Create Drama with Values
Value can also be used to create a high sense of drama in an otherwise uneventful space.
Here, in this vivid and colorful scene, the white sculpture [light value] becomes a focal, as it stands at the head of a river of deep blue grape hyacinth [dark values]. This is largely due to the dramatic difference in value from all of the surrounding plantings.
Even if the blues in this scene were a deep red or bright orange value, the white would still become the emphasis point, since its value is greatly different than the values surrounding it.
In the following Japanese garden, we see a similar effect, used more subtly, and with a broader brush, but the brighter yellows advance, provide a contrast to the red, which due to its intense color value, is the emphasis point in the garden.
In the following garden, again we see a similar effect, much more subtle and quiet than even the somewhat restful scene in the Japanese garden above.
Note that the intense green values are nearly equal in value to the bright red/orange leaves in this photo. A skillful use of value creates a quiet and restful sense, instead of the jarring effect that might have been achieved with less intense greens surrounding the tree in the center of the photo.
Using the Range of Values
In this next set of photos, we can again see the difference in effect. Both photos are of a field of tulips. Yet the effect of the gardens is very different.
In the first photo, note that the color range is very tight. All of the tulips pictured in this photo are in the very intense yellow to orange range. The mid range tulips in this photo dominate, but note that there is little difference in the value throughout the photo. This creates a very unified, almost monochromatic effect. The values are very concentrated, and there is no relief from the powerful intensity in this dramatic garden.
In the second photo, note that the color values are quite different. In the second photo, the entire range of light to dark values is present. In the foreground, bright, light values, in the middle distance, a deeper, darker value, and in the background a daring brighter colored pink. This causes the darker color in the middle distance to retire, giving the entire garden a more restful sense, allowing the eye to pick out colors and rest at many places within the garden.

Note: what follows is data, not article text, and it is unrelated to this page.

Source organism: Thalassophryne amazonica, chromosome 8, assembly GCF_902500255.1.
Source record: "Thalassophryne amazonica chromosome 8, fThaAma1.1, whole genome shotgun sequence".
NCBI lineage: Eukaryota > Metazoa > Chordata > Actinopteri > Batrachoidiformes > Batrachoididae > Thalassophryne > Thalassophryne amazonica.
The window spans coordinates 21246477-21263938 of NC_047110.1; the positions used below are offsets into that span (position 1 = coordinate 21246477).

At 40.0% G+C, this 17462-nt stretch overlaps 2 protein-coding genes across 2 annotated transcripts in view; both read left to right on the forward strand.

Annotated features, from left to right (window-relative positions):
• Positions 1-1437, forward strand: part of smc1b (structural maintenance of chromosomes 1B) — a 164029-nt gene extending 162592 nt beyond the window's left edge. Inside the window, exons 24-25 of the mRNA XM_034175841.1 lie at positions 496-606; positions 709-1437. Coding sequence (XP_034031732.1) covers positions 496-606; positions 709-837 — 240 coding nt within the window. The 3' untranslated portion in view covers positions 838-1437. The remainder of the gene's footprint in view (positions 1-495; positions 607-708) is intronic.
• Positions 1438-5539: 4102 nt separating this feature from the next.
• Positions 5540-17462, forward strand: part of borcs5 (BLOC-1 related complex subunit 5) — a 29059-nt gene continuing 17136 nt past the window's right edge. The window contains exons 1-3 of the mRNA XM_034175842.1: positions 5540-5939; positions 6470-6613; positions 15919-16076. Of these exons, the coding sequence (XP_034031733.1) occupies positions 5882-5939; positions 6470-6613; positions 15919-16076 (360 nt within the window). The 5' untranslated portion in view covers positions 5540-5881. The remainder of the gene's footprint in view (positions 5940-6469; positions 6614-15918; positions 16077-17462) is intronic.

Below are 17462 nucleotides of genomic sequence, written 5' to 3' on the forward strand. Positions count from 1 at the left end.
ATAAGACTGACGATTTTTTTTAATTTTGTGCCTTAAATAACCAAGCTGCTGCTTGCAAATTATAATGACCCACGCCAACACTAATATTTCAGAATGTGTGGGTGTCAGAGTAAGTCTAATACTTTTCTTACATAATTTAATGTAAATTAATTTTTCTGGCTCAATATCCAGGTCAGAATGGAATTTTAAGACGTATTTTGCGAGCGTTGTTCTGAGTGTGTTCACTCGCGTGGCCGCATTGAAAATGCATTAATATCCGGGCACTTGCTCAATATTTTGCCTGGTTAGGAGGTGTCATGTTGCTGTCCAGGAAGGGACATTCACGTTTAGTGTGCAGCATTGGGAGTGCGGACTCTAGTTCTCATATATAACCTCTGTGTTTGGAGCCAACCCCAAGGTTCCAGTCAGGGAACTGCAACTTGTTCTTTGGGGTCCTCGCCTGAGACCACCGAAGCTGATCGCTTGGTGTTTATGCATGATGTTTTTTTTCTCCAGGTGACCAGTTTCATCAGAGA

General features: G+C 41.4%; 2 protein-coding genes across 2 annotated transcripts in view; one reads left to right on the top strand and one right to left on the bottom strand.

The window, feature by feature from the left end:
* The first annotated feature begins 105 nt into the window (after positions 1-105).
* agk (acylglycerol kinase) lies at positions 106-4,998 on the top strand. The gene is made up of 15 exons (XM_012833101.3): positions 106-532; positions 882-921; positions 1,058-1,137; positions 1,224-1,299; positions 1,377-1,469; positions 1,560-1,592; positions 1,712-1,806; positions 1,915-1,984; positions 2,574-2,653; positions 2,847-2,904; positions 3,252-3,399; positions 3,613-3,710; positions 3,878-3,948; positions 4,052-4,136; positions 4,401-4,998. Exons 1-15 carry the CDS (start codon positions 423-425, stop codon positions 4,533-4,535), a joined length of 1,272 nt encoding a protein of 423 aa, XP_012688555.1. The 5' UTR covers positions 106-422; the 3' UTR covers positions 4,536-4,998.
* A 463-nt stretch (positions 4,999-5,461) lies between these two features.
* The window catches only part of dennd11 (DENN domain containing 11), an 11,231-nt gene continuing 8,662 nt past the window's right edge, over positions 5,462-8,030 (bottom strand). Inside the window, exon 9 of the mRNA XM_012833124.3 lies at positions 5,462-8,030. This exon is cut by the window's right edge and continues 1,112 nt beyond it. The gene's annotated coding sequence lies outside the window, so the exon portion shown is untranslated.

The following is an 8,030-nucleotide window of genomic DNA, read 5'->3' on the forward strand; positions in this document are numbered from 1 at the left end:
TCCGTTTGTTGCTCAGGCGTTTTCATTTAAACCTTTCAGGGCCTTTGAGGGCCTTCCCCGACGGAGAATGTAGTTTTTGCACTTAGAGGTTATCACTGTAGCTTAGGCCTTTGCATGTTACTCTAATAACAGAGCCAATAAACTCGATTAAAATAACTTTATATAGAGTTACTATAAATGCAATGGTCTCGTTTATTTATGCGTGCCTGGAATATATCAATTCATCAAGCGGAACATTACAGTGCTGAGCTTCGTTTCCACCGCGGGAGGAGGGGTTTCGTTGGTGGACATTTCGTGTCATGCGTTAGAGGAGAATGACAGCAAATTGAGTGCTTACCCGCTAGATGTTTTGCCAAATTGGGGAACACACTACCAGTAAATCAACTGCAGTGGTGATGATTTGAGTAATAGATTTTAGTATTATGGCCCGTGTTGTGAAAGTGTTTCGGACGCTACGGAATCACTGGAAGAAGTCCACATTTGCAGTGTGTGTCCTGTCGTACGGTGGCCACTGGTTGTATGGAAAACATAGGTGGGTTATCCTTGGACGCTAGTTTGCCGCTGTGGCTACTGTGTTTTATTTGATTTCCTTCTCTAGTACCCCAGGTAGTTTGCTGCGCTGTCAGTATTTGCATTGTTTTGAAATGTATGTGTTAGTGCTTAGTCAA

Using Value to Create an Effect
See how powerful this is? If you understand and use color values effectively, you can create a garden that shines, and that you can be very proud of.
Using value as you might a paintbrush can create some very dramatic and beautiful effects. Here, using different strains of grape hyacinth, the garden artist has created the illusion of water, contrasting darker color values of blue against lighter purple colors. No one can argue that this garden is jaw dropping.
This use of this powerful tool is not limited to plants. As seen near the top of this page, you can use this same technique to create drama with hardscapes.
Below, you see several examples of using manmade objects to aid in creating an effect using value.
A strong, bright, yellow plastic chair is juxtaposed against a garden of softer, more restful color values, creating a strong focal point;
An intensely colored stucco wall is accented with softer gray succulents; creating high drama;
A muted green fence with green foliage adds up to a restful view, inviting one in to stay a while.
As you can easily see, understanding the use of value can invigorate your garden and help you to create high drama, or subdue the effects of your garden to create quiet, restful places.
Be sure and check out the Elements and Principles of Design Page for more great tips!
Some photos used under CC license courtesy of: Sean O’Hara